An adhesive is any substance that is capable of bonding other substances or components together by surface attachment. Adhesives typically comprise low molecular mass plasticizers, glues, binding agents, and other such materials, which may include a polymer, copolymer, or a combination thereof, which are essentially responsible for the mechanical, adhesive, and cohesive properties. When such adhesives are removed from various surfaces, especially after long-term use, they often leave behind marks, discolorations, and debris (e.g., adhesive residue). Although many adhesives do not cause mechanical destruction of the substrate at the time of fastening or of detachment, they nevertheless leave the fastening site in an unsightly or unusable state.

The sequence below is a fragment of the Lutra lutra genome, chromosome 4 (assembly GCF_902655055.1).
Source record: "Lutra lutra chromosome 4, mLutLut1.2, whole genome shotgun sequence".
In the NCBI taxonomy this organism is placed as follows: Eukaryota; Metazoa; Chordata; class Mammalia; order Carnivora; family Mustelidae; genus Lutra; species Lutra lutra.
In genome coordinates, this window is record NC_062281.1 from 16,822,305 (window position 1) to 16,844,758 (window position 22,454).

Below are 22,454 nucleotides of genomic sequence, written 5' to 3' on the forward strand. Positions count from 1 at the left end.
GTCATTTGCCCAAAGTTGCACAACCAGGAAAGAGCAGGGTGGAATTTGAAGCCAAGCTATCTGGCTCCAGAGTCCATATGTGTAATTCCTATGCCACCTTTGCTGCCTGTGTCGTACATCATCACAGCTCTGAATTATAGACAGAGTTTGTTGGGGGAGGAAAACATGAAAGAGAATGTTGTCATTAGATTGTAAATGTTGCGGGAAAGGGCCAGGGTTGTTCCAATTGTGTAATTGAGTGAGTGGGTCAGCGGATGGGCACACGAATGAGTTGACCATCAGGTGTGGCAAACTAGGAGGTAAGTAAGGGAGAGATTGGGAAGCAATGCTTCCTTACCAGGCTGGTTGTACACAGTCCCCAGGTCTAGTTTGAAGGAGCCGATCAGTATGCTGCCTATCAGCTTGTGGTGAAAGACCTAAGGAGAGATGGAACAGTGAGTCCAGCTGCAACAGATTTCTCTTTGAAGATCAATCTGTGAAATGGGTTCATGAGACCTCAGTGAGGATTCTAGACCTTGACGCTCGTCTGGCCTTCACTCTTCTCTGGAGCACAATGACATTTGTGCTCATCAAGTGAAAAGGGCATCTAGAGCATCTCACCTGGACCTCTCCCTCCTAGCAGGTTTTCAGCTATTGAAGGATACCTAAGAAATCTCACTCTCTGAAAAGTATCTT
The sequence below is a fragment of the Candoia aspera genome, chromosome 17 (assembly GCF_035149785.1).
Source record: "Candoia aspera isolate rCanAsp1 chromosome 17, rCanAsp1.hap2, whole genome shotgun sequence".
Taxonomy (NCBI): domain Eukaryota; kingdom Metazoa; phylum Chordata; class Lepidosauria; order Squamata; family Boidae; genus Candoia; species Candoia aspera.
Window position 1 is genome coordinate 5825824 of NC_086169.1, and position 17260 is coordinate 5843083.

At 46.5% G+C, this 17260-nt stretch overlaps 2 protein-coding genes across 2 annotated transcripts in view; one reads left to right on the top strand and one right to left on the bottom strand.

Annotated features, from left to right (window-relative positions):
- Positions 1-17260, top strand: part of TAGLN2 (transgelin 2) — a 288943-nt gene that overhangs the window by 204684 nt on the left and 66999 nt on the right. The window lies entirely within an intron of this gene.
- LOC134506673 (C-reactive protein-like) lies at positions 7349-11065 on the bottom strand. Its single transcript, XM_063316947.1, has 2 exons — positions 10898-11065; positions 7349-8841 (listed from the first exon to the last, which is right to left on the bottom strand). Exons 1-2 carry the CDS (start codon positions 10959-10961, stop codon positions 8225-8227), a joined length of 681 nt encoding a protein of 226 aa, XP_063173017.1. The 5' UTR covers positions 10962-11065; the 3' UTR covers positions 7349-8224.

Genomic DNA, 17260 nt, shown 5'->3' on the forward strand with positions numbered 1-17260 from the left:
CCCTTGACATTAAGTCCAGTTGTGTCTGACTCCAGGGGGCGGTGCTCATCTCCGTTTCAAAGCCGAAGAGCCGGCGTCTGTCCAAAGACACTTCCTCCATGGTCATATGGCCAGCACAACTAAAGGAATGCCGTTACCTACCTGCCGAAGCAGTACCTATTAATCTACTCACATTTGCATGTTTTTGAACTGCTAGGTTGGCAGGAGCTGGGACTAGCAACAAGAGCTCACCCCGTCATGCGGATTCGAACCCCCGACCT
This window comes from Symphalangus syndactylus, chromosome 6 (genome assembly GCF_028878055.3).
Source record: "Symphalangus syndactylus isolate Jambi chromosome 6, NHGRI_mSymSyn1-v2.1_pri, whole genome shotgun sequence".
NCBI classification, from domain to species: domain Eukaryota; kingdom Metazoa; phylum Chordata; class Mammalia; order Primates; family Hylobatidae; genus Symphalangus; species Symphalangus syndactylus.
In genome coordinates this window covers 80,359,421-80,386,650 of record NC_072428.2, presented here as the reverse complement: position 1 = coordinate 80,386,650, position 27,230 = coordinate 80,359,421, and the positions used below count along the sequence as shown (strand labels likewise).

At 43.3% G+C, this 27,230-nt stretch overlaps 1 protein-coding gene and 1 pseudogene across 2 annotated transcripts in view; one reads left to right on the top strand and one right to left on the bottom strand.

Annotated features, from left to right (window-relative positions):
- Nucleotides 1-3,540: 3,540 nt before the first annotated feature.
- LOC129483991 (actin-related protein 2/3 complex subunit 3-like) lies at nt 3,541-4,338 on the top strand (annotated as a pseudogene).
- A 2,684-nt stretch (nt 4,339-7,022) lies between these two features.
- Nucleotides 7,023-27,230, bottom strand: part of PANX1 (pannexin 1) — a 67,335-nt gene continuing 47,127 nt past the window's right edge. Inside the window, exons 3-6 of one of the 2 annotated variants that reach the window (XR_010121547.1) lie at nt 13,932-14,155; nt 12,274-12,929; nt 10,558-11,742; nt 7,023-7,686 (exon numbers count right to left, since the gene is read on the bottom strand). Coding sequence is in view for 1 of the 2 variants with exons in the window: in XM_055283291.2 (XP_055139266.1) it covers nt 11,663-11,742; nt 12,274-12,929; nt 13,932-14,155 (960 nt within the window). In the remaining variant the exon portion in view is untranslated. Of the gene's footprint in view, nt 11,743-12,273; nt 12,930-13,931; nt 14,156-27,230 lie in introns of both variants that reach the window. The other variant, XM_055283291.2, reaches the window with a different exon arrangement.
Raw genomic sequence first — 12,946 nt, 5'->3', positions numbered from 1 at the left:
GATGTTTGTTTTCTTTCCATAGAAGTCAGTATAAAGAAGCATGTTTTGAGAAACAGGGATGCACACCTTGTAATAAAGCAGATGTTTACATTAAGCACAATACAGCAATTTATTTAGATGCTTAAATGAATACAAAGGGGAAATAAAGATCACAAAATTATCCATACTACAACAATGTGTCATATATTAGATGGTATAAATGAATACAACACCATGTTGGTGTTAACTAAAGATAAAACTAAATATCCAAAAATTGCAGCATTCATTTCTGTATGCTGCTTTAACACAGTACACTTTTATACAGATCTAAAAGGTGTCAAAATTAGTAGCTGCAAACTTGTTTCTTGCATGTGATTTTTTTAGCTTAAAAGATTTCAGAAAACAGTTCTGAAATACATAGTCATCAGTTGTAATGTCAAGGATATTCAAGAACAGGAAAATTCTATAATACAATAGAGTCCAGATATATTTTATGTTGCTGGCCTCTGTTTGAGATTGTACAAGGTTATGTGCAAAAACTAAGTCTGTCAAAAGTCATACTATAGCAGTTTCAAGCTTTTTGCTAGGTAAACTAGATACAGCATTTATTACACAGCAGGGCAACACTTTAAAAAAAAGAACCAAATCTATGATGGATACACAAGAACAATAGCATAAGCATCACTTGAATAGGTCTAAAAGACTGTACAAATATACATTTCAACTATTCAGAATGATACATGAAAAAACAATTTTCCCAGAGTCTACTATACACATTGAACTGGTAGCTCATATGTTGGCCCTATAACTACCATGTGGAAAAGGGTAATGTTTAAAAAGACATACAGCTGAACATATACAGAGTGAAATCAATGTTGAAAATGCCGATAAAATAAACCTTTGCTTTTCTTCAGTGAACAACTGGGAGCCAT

Several types of adhesives exist, including drying adhesives, contact adhesives, hot adhesives, reactive adhesives, and pressure sensitive adhesives. Drying adhesives, e.g., glues such as white glue and rubber cements, are typically a mixture of ingredients, usually polymers, dissolved in a solvent; as the solvent evaporates, the adhesive hardens. Contact adhesives must be applied to both surfaces and allowed to dry before the two surfaces are pushed together; but once the surfaces are pushed together the adhesive bond forms very quickly, and it is usually not necessary to apply pressure. Hot adhesives, also known as thermoplastic adhesives or hot melt adhesives, are thermoplastics that are applied hot, e.g., with a glue gun, and simply allowed to harden as they cool. Reactive adhesives work by chemical bonding with the surface material, and they are applied in thin films, which are less effective when there is a secondary goal of filling gaps between the surfaces. Reactive adhesives include two-part epoxy and isocyanate adhesives.